Then his friend came up, scowling, and asked me where I was going. I told him, imperious 9 yr old student monk, that I was a little lost but I was just walking around, and I thought I'd go up the way a bit and turn back toward the temple. Bossy kid was okay with that. (I find bossy kids to be funny, since I know they turn into the leaders of the next generation.) Third monk trainee comes up, smiling, and I try to get them chatting. But some man drives up with a few women, and he starts bossing the children around. The women go to one of the shrine-type areas and start putting offerings around the statues, and begin their rituals - so I couldn't get any more information out of the children, and I walked off.
I found wonderful side views of the main temple - so I maintained the practice of going around the outside of the structure whenever I visited another temple in the complex.
There are other buildings in the Angkor Wat complex, but I only had two hours here. And I spent extra time with my junior monks, so I started heading back to the parking area to meet my driver. And I found, well, I'm not sure what, but it was fascinating.
There was a group of teenage monks, maybe age 14 or 16, all in their bright robes. And one man (tourist? teacher?) trying to organize the boys for a group photo. The way he was lining them up by size, and the way they were so willing to do what he wanted, I really couldn't figure out if he was doing a graduation photo or what. It was just funny to watch, and take photos from the back.
Once he got the boys arranged, he started taking photo after photo. So I walked over next to the photographer, and started making faces, trying to get the boys to laugh. (They didn't.) I took a photo as well, with the Angkor Wat towers in the background. (I think this is my favorite photo of the day.) I bowed to the other photographer, who was surprised to see me. Then bowed thank you to the boys, and got several smiles and laughs, since they knew I was just being silly. I enjoyed my teenage monks!
Angkor Thom (pronounced "Tom") is the site of the old capital of the Khmer Empire. Parts date from the 10th century, but with the four faces of Buddha on the towers, we know this was built as a Buddhist site, not Hindu. (The four faces of Buddha represent the all-seeing and ever-present power of Buddha.) Most of the present structure dates back to the 12th century.
There are other wonderful stone carvings on the walls, representing various Bodhisattvas (saints) - often women, which I found interesting.
There are the original stairways up to the top level of the temple, very narrow and steep stone steps that aren't great for worn and slippery sandals. One of the women selling items told me that there were new, wooden stairs around the side, so that's where I headed to walk up. (I did watch some Chinese tourists struggling with coming back down the old stone steps, and that convinced me to take the wood steps!)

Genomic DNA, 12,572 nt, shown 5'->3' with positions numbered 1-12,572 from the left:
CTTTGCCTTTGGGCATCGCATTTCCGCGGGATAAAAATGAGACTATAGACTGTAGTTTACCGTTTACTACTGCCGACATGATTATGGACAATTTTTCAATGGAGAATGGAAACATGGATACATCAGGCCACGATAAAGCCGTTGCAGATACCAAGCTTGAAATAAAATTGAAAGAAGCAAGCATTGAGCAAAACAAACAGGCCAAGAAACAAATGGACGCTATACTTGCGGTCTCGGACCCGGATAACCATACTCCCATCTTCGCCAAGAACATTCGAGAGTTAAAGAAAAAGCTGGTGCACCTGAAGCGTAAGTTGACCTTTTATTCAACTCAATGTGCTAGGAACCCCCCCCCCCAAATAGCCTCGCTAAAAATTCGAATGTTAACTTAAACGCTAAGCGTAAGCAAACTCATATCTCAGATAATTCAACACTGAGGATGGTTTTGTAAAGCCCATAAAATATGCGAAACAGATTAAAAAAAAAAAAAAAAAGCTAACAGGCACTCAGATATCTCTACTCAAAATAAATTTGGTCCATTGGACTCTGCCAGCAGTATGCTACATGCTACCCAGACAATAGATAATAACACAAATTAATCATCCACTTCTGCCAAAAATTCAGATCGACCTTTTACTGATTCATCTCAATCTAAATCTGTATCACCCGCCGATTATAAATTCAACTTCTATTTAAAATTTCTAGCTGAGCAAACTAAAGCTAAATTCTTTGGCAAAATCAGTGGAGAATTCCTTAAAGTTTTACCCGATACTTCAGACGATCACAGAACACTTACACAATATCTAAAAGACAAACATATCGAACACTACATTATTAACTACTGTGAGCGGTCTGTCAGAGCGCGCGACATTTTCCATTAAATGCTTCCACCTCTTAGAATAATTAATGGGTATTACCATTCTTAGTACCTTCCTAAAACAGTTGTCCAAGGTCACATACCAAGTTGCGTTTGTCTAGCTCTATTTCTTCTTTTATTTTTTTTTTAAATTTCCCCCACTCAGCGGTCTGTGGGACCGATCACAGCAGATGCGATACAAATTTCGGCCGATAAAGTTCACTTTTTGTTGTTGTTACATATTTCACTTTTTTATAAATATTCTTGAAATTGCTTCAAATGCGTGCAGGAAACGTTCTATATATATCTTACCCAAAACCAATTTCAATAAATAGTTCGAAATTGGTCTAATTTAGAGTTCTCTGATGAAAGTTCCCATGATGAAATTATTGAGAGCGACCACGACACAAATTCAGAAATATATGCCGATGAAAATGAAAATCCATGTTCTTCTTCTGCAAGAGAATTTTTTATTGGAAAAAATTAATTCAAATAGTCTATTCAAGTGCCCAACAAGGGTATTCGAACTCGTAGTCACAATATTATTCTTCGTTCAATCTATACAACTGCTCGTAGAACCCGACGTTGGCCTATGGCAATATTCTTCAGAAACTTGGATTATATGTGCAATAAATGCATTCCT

It really is incredible to see the Buddha faces up close!!! Best I can figure out, the towers were made from big blocks of stone, set in sort of a stepped pyramid kind of shape. Then the stones were carved to create the four faces of Buddha. I can't imagine the artists doing the carving on the ground, and then having people put the faces back together while building the towers. The only thing that makes sense is to build the tower and then carve the stone. But I don't have any proof of this, so who knows.
There were also wonderful carvings in the lower sides of the temple. Just as in Europe at the time, not everyone could read. So the stories and histories of the people as well as the religions were portrayed in images. While people think this is art history, it's also just the history of the people, of the culture. Pre-writing history.
Ta Prohm (Tomb Raider)
Ta Prohm (ta-PROME) temple dates from the late 12th to early 13th century. This might be the best known temple to younger people, since the temple was featured in the movie "Lara Croft, Tomb Raider" - yes, the Angelina Jolie movie. My youngish driver, Heng, kept calling it the Tomb Raider temple. I've never seen the entire movie, so I have no idea what part the temple played in the movie.
But this is one of those temples where you can see the jungle trying to reclaim its territory. Really, the bush was cleared to make room for these temples, centuries ago. And ever since, the jungle is trying to take back the land. Trees grow on top of walls, or on porticoes and side temples, roots growing down the sides and eventually crushing the building beneath the weight of the tree.
Parts of the temple have been rebuilt by archaeologists, one giant three-dimensional jigsaw puzzle. Without a picture on the box to guide the re-builders.
In most of the temples, there are doors with steps up and down - I noticed that at many of these doorways, the steps are carved in almost a cloud shape. Just one more lovely detail created so many centuries ago. I always am amazed by the human need to make functional objects attractive and beautiful. Of course, there may be some kind of spiritual or religious concept behind the shape. Maybe one ascends another step toward Nirvana, raising higher in one's consciousness. Maybe it's sort of like Mary ascending to Heaven on a cloud. No idea. Just one of those archetypal images, clouds in the sky being somehow closer to heaven and the deity or deities, closer to perfection, closer to wisdom and paradise.
And while some religious sites of all cultures FEEL spiritual, sort of a calm and quiet and other-worldly sense to them, it isn't easy to get that sense here. I think there are too many tourists, too many visitors. Especially the people who need to pose in front of every carving or doorway to take a photo, the endless selfies to prove one was here. It kind of negates the universality of the spiritual, to focus so much on the self. (I'm not being critical here, although I do hate spending ten minutes waiting while people pose and re-pose and everyone in a group takes the same photo of each other. I'm just speculating about why these sites didn't feel as spiritual as, well, many other temples and cathedrals I've visited.)